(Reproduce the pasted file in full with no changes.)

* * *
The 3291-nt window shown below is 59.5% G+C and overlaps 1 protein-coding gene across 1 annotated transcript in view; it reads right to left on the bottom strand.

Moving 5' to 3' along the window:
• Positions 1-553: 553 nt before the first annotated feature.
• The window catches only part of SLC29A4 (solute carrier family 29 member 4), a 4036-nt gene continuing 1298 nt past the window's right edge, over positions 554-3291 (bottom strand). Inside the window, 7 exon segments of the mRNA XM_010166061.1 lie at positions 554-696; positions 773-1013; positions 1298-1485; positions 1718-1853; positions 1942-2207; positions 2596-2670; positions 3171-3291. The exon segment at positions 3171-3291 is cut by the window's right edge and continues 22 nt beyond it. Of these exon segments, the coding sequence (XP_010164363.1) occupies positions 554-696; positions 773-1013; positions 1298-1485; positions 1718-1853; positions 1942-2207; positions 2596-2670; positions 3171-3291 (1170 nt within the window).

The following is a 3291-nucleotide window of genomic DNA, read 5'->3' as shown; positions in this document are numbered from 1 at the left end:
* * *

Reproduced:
The 3291-nt window shown below is 59.5% G+C and overlaps 1 protein-coding gene across 1 annotated transcript in view; it reads right to left on the bottom strand.

Moving 5' to 3' along the window:
• Positions 1-553: 553 nt before the first annotated feature.
• The window catches only part of SLC29A4 (solute carrier family 29 member 4), a 4036-nt gene continuing 1298 nt past the window's right edge, over positions 554-3291 (bottom strand). Inside the window, 7 exon segments of the mRNA XM_010166061.1 lie at positions 554-696; positions 773-1013; positions 1298-1485; positions 1718-1853; positions 1942-2207; positions 2596-2670; positions 3171-3291. The exon segment at positions 3171-3291 is cut by the window's right edge and continues 22 nt beyond it. Of these exon segments, the coding sequence (XP_010164363.1) occupies positions 554-696; positions 773-1013; positions 1298-1485; positions 1718-1853; positions 1942-2207; positions 2596-2670; positions 3171-3291 (1170 nt within the window).

The following is a 3291-nucleotide window of genomic DNA, read 5'->3' as shown; positions in this document are numbered from 1 at the left end: